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When do you stop paying your mortgage and credit card bills if you are going to file bankruptcy?

Montgomery, IL |

We are in a situation of not being able to afford anything due to medical expenses for our son. Do we continue to pay certain bills until we file?

Attorney Answers 4


  1. You will have to pick and choose.

    You will be able to discharge your credit card debt completely in Chapter 7 so that should be the lowest priority for you; still, it is a good idea, if you can, to pay the minimum to firmly establish that you did not take out any debt in bad faith. Also, if you can, wait 90 days before filing Chapter 7. "Luxury purchases" worth $500 or more you make with your credit cards within a 90 day window of filing for bankruptcy can be challenged as non-dischargable (of course, if you are only using the credit card for regular living expenses, this should not be a problem).

    If you intend to continue living in your home, continue to pay the mortgage, before and during bankruptcy. Failure to do so can lead to foreclosure proceedings against your property and the lender can ask the bankruptcy court to lift the automatic stay to continue those proceedings after you declare bankruptcy. In Chapter 7, only your personal obligation to the mortgage will be discharged but it will still be attached to the property. Further, if you have substantial equity in your home, a Chapter 7 could lead to bankruptcy trustee seizure and liquidation.

    You should talk to a local bankruptcy attorney ASAP to discuss your options. In the end, do what you must to help your son; everything else should be a distant second, even where you end up living.

    The information provided should not be taken as a substitute for legal advice from retained counsel. Mr. Basmaji does not intend to create nor does he consent to a formation of an attorney-client relationship with anybody, including the question poster, just by virtue of posting on information on this website. If you are in need of legal advice, you should consult and retain local legal counsel.


  2. There is not really enough information here to advise you fully. In part, it also depends on what you want to do. Do you want to keep the house, or are you willing to let it go into foreclosure and turn it over to the bank? When do you plan on filing bankruptcy, and why are you waiting to file? Are you waiting for your six month average income to go down to qualify for Chapter 7 or lower your payments in a Chapter 13? Or are you waiting to eliminate a potential preference payment issue? The timing of your filing is very important, and it may change the answer to your question.

    The short answer is that you can stop paying immediately. But, there are many good reasons that you might want to keep making payments. First, once you stop making payments you can expect collection agencies to start contacting you. This can be stressful. You can make them stop by demanding it in writing, but the whole process can be stressful. Once you file bankruptcy, these efforts must all stop. Second, missed payments will damage your credit. While bankruptcy will hurt your credit, missed payments will further hurt your score making it harder to rebuild post-bankruptcy. While bankruptcy will eliminate the debt, it does not eliminate the history of non-payment. Third, if you end up deciding not to file bankruptcy, you may be faced with late payments, fees, default interest rates, collection harassment, and generally paying more than if you’d just stayed current. You need to be sure you are filing before you stop payments.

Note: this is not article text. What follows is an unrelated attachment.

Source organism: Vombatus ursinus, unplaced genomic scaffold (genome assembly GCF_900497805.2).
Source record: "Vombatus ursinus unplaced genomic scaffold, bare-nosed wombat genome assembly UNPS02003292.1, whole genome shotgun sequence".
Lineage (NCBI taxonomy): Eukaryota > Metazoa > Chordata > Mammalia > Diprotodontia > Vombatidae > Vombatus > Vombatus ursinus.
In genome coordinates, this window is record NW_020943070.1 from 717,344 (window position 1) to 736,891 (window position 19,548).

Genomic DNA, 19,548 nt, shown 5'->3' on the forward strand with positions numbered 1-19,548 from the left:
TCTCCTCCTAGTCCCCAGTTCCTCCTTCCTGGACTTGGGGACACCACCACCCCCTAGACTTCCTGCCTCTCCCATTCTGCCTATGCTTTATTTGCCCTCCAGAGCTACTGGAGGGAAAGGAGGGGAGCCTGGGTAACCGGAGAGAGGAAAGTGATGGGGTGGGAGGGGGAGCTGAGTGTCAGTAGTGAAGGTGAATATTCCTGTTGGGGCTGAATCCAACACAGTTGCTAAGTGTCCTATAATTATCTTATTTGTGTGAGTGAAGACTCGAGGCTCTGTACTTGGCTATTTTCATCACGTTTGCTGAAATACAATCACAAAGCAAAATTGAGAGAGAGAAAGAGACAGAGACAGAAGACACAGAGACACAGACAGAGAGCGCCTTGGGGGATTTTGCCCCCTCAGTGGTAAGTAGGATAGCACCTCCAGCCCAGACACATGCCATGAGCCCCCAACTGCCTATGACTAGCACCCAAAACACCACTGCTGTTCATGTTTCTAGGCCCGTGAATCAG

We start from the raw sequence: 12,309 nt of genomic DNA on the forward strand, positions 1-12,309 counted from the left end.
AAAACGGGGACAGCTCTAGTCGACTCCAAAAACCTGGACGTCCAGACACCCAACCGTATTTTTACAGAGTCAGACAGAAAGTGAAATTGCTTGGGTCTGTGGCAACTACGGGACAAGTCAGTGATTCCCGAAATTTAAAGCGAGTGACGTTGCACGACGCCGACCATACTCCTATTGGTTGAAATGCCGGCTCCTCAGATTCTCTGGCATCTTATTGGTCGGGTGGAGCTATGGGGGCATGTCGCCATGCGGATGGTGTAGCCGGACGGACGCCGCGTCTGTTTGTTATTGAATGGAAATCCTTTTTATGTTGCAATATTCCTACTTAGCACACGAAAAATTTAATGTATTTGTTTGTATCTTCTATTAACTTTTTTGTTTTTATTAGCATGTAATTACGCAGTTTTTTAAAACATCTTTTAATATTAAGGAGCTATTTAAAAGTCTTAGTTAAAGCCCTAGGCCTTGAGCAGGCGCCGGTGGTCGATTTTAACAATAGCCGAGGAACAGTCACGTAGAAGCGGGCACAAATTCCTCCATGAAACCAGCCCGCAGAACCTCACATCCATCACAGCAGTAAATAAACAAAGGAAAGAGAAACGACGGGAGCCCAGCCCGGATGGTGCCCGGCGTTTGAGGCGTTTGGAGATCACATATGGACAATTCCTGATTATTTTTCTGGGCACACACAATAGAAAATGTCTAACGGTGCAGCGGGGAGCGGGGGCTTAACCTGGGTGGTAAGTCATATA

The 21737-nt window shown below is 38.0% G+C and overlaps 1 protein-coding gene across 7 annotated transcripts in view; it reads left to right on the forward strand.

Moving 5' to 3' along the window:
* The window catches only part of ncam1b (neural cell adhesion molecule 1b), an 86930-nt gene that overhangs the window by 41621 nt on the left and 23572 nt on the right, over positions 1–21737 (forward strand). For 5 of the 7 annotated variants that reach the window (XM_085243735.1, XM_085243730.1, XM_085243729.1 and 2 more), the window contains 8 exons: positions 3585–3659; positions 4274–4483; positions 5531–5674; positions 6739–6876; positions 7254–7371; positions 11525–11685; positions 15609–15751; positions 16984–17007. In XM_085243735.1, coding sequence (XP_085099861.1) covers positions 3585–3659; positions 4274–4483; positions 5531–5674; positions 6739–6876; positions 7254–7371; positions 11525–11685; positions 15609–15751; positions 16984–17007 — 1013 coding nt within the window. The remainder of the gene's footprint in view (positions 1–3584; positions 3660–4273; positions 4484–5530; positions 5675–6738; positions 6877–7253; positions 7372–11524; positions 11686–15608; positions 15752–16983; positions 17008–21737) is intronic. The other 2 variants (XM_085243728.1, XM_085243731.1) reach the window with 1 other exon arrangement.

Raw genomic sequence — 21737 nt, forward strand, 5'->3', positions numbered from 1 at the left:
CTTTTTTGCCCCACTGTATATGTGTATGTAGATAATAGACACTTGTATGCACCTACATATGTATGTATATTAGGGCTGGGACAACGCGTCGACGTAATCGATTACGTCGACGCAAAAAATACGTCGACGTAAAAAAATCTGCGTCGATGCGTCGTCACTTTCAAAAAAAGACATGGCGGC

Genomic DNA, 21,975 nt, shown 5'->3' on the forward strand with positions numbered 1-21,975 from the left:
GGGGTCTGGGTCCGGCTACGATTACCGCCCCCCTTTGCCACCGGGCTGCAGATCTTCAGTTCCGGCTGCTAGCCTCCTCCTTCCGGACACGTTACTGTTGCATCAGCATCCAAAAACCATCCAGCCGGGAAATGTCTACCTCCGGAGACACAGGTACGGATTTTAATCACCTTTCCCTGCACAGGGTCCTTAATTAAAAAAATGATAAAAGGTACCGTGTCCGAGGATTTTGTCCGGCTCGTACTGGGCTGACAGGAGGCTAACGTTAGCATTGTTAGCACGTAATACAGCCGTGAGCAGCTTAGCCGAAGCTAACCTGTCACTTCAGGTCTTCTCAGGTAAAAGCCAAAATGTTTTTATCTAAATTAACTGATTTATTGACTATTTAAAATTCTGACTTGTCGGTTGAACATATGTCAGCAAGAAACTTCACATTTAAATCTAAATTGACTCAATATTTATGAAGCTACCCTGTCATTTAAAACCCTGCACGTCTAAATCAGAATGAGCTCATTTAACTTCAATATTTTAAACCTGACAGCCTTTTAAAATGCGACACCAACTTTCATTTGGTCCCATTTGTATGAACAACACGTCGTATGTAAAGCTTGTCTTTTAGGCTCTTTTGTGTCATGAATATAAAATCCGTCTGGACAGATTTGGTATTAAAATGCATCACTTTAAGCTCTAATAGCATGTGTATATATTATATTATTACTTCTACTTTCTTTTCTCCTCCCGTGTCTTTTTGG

The best advice is to consult with a knowledgeable bankruptcy attorney about the specifics of your situation (how much you owe, when you will file, the nature of your debts, etc.). This attorney can review your finances and help you decide when to file and can give you a better answer about when to stop payments. You really should contact an attorney who focuses on bankruptcy work.


  3. That depends. On the credit cards if you are planning on filing a bankruptcy paying those you are generally just throwing away money by paying them. You should also not use the credit cards as well. If you are planning on keeping your property you should pay your mortgage. If you are planning on not keeping the home you should not pay the mortgage. When you file a case may matter if you have significant medical bills and may incur more in the future. There really are not enough facts to determine your situation. My office offers a free consultation please feel free to call me at 312-924-0227.

    Marc

    The response given is not intended to create, nor does it create an ongoing duty to respond to questions. The response does not form an attorney-client relationship, nor is it intended to be anything other than the educated opinion of the author. It should not be relied upon as legal advice. The response given is based upon the limited facts provided by the person asking the question. To the extent additional or different facts exist, the response might possibly change. Attorney is licensed to practice law only in the State of Illinois. Responses are answers to general legal questions and the receiver of such question should consult a local attorney for specific answers to questions.


  4. Stop paying on any debts that you are looking to discharge in the Chapter 7 as soon as you have made the decision to file the Chapter 7. For debts that you want to keep and not discharge, typically a home mortgage loan or a car loan, you should continue making your monthly payments.

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